The government is going ahead with the introduction of the Digital Services Tax (DST) from 1 April 2020 as announced at Budget 2018.
The tax will be 2% of revenues that digital businesses earn from the provision of search engines, social media platforms and online market places that are linked to UK users.
The objective of the legislation is to tackle the perceived lack of fairness in the tax systems and to ensure that digital giants pay UK tax based on the value these businesses derive from their interactions with, and the contributions of, an active user base.
It is only intended to affect a small number of very large groups and will apply to those that have global digital revenues in excess of £500 million and there will be a £25 million revenue allowance threshold before the tax applies. Groups with low profit margins can elect to pay the tax on a different basis and there are provisions to restrict the UK tax where a similar tax applies to the same profits in another territory.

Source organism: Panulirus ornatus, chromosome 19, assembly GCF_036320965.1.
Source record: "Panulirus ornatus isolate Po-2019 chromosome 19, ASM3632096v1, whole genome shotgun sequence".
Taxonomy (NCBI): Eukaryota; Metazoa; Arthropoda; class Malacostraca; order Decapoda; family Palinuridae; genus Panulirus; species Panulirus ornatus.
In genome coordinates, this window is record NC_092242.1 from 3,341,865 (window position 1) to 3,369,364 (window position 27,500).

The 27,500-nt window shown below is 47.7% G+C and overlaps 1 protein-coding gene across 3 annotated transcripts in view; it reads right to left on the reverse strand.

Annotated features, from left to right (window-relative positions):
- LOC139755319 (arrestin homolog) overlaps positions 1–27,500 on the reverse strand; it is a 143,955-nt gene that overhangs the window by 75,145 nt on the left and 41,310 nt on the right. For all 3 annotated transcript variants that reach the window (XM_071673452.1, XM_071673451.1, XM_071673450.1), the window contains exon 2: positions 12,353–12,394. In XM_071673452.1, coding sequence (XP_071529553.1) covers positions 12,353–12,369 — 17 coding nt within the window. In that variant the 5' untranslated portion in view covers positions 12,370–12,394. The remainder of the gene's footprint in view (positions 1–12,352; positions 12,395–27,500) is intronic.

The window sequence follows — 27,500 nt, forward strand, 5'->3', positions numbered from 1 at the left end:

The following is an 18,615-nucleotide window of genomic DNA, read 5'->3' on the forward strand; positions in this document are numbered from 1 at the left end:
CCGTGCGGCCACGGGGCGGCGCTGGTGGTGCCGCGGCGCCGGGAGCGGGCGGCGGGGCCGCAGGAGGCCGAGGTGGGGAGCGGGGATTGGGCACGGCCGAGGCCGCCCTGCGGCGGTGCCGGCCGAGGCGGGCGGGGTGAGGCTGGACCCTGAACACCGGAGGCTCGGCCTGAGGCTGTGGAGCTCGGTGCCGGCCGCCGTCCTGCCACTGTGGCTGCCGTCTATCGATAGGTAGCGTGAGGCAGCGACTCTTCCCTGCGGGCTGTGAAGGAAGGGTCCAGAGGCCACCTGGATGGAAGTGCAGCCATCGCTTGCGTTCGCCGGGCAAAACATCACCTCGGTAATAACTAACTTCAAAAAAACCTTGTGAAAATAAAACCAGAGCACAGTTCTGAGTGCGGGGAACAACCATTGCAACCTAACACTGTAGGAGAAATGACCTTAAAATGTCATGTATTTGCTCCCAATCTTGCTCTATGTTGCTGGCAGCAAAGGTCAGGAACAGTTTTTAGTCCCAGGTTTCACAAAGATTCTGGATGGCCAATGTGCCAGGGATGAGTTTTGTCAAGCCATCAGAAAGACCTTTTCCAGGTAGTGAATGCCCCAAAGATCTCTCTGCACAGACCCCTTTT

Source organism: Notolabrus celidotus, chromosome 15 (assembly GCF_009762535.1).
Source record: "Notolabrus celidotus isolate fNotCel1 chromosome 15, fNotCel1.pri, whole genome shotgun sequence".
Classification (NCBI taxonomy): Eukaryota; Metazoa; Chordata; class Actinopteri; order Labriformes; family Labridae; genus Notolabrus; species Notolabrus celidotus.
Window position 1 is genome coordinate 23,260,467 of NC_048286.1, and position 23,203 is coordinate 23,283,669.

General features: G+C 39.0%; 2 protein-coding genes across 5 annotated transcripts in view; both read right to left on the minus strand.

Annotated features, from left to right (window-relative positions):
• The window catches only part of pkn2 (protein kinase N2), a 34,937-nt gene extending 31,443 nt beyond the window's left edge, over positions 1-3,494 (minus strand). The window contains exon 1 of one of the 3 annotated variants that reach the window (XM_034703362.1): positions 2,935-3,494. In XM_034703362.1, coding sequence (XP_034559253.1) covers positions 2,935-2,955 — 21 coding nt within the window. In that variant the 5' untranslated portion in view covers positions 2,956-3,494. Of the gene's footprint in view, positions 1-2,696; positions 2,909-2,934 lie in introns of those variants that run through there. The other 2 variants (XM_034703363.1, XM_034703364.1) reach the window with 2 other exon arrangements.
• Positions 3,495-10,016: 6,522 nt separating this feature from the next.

The DST adds another layer of complexity and compliance for very large groups. Businesses will pay the DST on an annual basis, via a separate return. A group will nominate an entity to be responsible and if no company is nominated the ultimate parent will be responsible for making the return.
The government remains committed to developing a multilateral solution to the challenges digitalisation has created for the corporate tax system and will repeal the DST once an appropriate global solution is in place. In the meantime, the DST is likely to cause friction in trade talks with the US.
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